In a hearing in Brooklyn on Thursday afternoon, U.S. District Judge John Gleeson said that unhappy plaintiffs, including the National Association of Convenience Stores, the National Restaurant Association and the National Grocers Association, and their lawyers in the class-action suit have until today (April 18) to decide on a plan for fixing the information on the sites.
The class-action legal fight is supposed to be between the retailers and payment-card brands Visa (NYSE:V) and MasterCard (NYSE:MA). But since last summer, when lawyers for the class of 8 million merchants hammered out a settlement with the card brands and their banks, most of the actual fighting has been between the class lawyers and their clients, who believe the settlement doesn't give them much in return for allowing Visa and MasterCard unrestricted ability to raise interchange rates in the future. The settlement also blocks any future interchange suits against the card brands.
The purpose of the websites at the center of last Thursday's hearing was to convince merchants both to object and to opt out of the settlement, and the retail groups sponsoring the sites said they were not misleading. But Judge Gleeson disagreed. "I'm not going to belabor this with you," Gleeson told a lawyer for the groups that created sites opposing the settlement. "I'm just talking about basic fairness."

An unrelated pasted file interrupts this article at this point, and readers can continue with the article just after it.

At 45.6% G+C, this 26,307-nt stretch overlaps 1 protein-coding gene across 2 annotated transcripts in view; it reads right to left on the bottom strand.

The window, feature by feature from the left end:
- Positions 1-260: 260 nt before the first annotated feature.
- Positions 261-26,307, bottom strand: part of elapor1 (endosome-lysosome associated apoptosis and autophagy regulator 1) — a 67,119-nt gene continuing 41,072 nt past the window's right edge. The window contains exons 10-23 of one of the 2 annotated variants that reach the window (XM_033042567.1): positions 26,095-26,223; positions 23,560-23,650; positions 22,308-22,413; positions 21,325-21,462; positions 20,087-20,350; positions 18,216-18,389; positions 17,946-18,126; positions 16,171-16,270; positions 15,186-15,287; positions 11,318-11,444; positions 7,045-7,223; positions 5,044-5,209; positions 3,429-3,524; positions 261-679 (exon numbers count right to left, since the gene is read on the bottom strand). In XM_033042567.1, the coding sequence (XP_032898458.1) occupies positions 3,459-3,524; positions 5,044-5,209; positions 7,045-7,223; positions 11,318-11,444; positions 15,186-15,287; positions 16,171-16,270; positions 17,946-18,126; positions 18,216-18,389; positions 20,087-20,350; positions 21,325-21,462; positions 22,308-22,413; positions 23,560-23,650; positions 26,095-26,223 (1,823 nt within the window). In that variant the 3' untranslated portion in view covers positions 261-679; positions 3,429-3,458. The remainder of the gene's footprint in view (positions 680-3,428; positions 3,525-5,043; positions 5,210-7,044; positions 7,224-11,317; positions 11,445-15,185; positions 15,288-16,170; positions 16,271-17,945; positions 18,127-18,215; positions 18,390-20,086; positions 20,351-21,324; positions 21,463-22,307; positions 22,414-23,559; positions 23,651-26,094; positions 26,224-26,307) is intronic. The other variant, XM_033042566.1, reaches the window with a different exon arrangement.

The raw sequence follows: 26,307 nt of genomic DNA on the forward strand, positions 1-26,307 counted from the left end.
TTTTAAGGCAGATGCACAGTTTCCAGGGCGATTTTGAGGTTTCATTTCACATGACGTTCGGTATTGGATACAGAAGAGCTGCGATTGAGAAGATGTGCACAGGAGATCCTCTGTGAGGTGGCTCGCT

Gleeson ordered the groups behind the anti-settlement websites to add links to the officially authorized websites for the class action, and to make clear that merchants can object to the settlement separately from opting out of it.
More than half the named plaintiffs in the class-action suit have objected to terms of the settlement. Last week the Retail Industry Leaders Association, which represents Walmart (NYSE:WMT), Target (NYSE:TGT), Best Buy (NYSE:BBY) and other large chains, announced it will opt out of the settlement and encourage its members to do so as well.
One indication of how unsettled the settlement still is: Last week Gleeson also said he had appointed New York University School of Law professor Alan Sykes as an independent expert to "advise the court with respect to any economic issue that may arise" in connection with the settlement. The court will hold a fairness hearing in September, after which Gleeson will decide whether the settlement should get final approval.